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    Dominik Gräber

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    No, but you're going to get "listening volume" and not "stage volume," if you know what I mean. The music you listen to has bass and kick drum on it, and probably even some sub-bass like in Almost Easy and other stuff. The speakers will only go as low as they go, which is why listening back on many different systems when you're mixing is ideal.
    That makes sense, thank you!
     
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    Dan Shipway

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    Oh that would be way smoother to record my bass that way instead of using my Boss katana haha

    Can the Low Bass frequencies cause any harm to your pc speakers? I assume Bass Plugins are designed in a way they don't
    The big problem for mixes in most cases is translation from one system to another. Especially when going from a high end recording/mixing facility such as Mix LA, which can have huge systems capable of insane dynamic range, down to something the average consumer would listen to music on (earphones, car speakers, radio etc).

    Physics tells us that the frequency is the amount of wave cycles per second so therefore the lower the frequency the less cycles are competed in a second and therefore the wavelength is longer. To produce lower frequencies speakers have to push more air and as a result need to be able to move farther than a speaker that produces high frequencies. Due to the amount of movement needed, systems that can deliver lower frequencies often have large speakers so more air can be excited and produce that frequency at a decent amplitude.

    The reason why listening to bass on things such as phones or laptops is not considered ideal is due to the fact that most of the speakers in them aren't capable of producing super high and super low frequencies due to the speaker size and also the frequency the cone can move back and forth within a second to produce the desired high frequencies.

    I would always monitor on studio monitors in a good treated room first but if that isn't available, get an audio interface (I use the Behringer UMC line) with some open back headphones as these are usually the most transparent headphones available.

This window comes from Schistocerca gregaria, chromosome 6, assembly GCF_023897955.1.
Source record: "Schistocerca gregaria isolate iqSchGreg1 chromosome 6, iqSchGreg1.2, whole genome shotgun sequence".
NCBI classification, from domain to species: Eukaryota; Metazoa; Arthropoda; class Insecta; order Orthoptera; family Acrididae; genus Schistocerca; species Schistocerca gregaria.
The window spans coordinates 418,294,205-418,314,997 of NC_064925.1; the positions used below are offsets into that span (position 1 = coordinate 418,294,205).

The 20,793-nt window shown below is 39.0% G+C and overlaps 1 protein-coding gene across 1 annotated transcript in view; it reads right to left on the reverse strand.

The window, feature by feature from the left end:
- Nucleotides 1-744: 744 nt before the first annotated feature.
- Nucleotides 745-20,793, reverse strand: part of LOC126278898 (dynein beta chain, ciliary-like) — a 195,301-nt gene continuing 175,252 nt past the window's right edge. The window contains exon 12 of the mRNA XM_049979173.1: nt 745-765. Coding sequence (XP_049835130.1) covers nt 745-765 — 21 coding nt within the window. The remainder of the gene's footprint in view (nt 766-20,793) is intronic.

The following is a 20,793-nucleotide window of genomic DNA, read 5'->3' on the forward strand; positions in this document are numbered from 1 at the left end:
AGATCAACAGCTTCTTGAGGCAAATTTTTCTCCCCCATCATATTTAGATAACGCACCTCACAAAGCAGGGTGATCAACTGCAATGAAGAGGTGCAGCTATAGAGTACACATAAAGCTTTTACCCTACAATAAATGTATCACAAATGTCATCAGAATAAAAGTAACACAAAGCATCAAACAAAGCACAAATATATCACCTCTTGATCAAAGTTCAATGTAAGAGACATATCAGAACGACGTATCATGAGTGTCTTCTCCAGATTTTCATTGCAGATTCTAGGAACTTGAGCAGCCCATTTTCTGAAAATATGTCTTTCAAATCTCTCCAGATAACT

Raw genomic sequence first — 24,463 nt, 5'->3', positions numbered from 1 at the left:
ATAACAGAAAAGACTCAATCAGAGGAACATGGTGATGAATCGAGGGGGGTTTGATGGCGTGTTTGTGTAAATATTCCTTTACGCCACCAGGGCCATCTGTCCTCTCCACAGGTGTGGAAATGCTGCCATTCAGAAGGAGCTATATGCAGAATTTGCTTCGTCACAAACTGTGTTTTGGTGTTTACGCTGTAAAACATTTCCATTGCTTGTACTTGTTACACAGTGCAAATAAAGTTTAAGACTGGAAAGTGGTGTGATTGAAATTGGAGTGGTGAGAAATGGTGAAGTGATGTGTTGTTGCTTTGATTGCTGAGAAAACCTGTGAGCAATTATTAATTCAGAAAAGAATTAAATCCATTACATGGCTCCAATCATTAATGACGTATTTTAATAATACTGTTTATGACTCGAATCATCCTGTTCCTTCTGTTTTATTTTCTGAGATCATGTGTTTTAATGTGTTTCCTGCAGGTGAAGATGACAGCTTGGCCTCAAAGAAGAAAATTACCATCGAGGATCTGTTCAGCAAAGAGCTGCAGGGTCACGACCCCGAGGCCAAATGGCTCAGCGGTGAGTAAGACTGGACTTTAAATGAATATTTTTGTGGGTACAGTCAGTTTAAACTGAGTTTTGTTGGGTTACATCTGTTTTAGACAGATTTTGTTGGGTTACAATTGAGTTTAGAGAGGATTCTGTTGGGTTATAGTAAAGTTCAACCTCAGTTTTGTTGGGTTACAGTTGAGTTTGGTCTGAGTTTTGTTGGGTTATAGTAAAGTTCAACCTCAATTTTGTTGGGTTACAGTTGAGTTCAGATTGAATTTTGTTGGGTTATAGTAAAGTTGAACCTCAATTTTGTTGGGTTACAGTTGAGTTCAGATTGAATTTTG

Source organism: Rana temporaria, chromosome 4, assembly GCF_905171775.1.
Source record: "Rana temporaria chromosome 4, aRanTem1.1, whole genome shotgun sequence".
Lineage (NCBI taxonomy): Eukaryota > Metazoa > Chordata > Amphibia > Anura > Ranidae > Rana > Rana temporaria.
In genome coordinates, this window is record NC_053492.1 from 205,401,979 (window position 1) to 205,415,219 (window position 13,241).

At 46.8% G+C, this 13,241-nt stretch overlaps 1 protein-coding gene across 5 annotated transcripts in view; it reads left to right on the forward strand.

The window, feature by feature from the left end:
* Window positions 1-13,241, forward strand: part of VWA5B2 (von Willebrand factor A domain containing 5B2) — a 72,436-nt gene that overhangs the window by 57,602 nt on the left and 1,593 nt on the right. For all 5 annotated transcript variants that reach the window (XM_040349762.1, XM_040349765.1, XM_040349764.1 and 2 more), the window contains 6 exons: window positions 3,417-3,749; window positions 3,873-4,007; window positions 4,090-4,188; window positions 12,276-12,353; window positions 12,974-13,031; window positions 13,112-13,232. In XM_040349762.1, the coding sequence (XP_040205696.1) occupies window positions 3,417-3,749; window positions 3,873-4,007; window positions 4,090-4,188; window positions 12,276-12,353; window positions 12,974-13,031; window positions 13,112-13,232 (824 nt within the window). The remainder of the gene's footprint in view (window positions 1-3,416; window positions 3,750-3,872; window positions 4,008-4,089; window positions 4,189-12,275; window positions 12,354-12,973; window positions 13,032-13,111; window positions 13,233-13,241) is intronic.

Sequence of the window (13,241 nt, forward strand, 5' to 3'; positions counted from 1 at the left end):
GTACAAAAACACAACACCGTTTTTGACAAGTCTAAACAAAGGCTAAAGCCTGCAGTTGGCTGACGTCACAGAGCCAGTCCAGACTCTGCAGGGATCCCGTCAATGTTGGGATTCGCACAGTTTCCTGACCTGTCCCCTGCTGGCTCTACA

The thing that harms the speakers isn't frequencies most of the time but the amplitude since the current is larger and the speakers have to move further than they are realistically designed to go. This type of damage usually occurs with high frequencies since usually very little movement is needed to create them but when they are cranked up the movement is increased and if the speaker cant handle the extra movement it will break and distort.

    Bit more than you needed to know but I have a lot in my brain haha
     
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    Dominik Gräber

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    The big problem for mixes in most cases is translation from one system to another. Especially when going from a high end recording/mixing facility such as Mix LA, which can have huge systems capable of insane dynamic range, down to something the average consumer would listen to music on (earphones, car speakers, radio etc).

    Physics tells us that the frequency is the amount of wave cycles per second so therefore the lower the frequency the less cycles are competed in a second and therefore the wavelength is longer. To produce lower frequencies speakers have to push more air and as a result need to be able to move farther than a speaker that produces high frequencies. Due to the amount of movement needed, systems that can deliver lower frequencies often have large speakers so more air can be excited and produce that frequency at a decent amplitude.

    The reason why listening to bass on things such as phones or laptops is not considered ideal is due to the fact that most of the speakers in them aren't capable of producing super high and super low frequencies due to the speaker size and also the frequency the cone can move back and forth within a second to produce the desired high frequencies.

    I would always monitor on studio monitors in a good treated room first but if that isn't available, get an audio interface (I use the Behringer UMC line) with some open back headphones as these are usually the most transparent headphones available.

    The thing that harms the speakers isn't frequencies most of the time but the amplitude since the current is larger and the speakers have to move further than they are realistically designed to go.
    Thank you for the insight!